dedication of the remaining few staff members and the Acolytes who loved it too much to 
leave. They literally had to be cast out of the Island before they'd give up."  I ::meant:: to 
say that I attribute CC's continued existence in that three-year period to the staff 
members and the "Avatars" who loved it too much to leave.

Also, since getting up this morning and while doing some household chores, I've been 
thinking about just exactly WHAT Quantum unleashed when it opened Caribe. 
Everywhere in this forum people have been trying to figure out if WA is a game and we 
former CC'ers have tried to respond to this by saying it is not. We've tried in a variety of 
ways to explain why we felt this way; but somehow, I don't think we really got to the heart 
and soul of WHY we say that. I'm going to try to express just what I think it was that they 
unleashed and perhaps in doing that, out of it will come a better answer to your question: 
"What can we do now to prevent WA from going the way of CC?" (paraphrased, but in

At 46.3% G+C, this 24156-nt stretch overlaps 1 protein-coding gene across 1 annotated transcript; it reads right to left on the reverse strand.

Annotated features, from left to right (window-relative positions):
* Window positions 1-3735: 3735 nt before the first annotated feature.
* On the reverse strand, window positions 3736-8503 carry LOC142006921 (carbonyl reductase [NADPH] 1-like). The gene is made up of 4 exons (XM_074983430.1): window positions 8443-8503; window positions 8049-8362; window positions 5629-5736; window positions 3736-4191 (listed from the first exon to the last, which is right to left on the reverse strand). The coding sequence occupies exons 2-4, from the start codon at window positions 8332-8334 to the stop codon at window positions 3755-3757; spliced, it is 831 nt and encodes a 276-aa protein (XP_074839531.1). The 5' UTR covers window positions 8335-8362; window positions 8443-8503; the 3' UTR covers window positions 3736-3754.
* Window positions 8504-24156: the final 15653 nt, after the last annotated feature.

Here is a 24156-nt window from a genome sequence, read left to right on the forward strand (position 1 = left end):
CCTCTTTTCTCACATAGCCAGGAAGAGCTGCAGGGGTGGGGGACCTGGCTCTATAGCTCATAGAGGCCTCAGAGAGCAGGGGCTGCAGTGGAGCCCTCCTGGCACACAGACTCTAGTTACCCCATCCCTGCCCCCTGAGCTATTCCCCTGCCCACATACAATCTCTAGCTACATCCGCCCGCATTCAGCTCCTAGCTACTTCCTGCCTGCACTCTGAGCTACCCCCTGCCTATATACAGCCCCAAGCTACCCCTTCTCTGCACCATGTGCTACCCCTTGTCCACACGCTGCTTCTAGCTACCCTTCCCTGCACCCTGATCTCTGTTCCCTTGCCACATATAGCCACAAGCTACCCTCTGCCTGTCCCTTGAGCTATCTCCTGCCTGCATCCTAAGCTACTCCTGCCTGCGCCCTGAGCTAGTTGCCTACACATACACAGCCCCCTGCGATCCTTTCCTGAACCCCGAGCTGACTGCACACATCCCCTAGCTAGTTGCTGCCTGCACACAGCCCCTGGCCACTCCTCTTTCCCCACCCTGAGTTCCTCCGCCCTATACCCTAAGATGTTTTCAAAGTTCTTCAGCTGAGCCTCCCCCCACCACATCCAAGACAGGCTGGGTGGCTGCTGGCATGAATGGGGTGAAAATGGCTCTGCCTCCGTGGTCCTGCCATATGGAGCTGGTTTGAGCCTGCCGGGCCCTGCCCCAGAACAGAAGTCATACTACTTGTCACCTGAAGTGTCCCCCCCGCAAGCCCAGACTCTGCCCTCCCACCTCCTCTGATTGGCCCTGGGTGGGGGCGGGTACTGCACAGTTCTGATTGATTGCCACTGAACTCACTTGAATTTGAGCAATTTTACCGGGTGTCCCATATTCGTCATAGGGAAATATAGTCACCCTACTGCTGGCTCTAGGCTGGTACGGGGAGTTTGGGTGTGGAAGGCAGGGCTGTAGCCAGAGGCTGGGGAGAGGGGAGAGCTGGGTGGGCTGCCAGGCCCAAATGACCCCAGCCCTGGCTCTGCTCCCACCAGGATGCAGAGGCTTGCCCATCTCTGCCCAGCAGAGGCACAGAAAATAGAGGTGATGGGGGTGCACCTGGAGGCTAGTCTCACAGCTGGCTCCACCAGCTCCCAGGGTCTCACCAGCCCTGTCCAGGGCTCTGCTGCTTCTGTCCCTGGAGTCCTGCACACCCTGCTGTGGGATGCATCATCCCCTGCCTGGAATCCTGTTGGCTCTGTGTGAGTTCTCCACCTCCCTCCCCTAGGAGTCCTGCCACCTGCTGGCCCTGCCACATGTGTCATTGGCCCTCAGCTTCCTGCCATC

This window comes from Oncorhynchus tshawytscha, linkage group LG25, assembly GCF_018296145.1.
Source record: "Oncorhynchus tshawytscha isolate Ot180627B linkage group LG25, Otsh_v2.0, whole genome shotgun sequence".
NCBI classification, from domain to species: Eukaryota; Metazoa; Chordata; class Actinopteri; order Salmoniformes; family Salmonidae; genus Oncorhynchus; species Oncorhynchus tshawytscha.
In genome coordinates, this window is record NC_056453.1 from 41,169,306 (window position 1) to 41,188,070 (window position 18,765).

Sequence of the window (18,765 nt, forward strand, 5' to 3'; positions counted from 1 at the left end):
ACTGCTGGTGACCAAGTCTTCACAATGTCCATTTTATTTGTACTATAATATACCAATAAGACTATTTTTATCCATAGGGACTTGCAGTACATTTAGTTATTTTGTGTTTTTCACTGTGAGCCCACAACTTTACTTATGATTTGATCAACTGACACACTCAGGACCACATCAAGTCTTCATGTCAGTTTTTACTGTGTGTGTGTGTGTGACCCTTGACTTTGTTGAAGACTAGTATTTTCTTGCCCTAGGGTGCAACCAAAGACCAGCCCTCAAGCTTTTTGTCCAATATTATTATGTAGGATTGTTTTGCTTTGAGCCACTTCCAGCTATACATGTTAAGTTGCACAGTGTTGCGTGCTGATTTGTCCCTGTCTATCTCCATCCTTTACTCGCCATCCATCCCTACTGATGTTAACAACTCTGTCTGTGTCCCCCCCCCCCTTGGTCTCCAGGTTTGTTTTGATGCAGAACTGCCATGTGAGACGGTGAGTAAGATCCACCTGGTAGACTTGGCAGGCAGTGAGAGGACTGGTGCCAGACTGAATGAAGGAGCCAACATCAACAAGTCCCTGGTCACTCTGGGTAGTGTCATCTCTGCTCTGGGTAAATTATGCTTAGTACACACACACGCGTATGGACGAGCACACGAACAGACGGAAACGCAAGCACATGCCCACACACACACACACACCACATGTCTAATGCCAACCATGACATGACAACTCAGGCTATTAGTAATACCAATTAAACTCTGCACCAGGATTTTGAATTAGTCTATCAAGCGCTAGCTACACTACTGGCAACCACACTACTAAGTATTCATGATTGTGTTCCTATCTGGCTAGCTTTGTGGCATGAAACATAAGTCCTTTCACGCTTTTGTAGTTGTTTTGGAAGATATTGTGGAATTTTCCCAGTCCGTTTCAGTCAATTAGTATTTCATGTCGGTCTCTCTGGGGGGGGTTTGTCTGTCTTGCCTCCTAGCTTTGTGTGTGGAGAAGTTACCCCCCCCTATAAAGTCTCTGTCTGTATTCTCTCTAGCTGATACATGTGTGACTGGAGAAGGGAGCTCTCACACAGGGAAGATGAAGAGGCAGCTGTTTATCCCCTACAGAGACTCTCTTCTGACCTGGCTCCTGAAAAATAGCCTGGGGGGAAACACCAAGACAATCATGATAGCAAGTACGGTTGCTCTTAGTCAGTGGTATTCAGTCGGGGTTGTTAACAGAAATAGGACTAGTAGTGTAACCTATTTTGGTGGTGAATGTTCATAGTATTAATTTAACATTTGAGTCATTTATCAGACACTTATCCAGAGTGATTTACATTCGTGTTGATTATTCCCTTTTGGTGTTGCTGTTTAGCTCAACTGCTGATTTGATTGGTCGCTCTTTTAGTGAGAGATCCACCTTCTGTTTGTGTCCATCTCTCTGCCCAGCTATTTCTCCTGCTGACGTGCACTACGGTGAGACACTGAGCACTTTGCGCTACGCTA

essence what you asked).

Nancy came close to expressing what I'm about to relate. In a previous post, she referred 
to Whizzie's Bookstore. Nancy is a booklover, a writer, among other things. CC provided 
her an environment in which to run a bookstore, be a publisher, edit/write the weekly 
newspaper -- things that she couldn't do in the "real world".

Q's management considered CC a "game" and that is where they made their first 
mistake. They failed to really understand that Randy Farmer and Chip Morningstar had 
created a world. It was a brand new world, waiting for customers to populate it and turn it 
into a thriving community. Customers who in real life would never have the opportunity to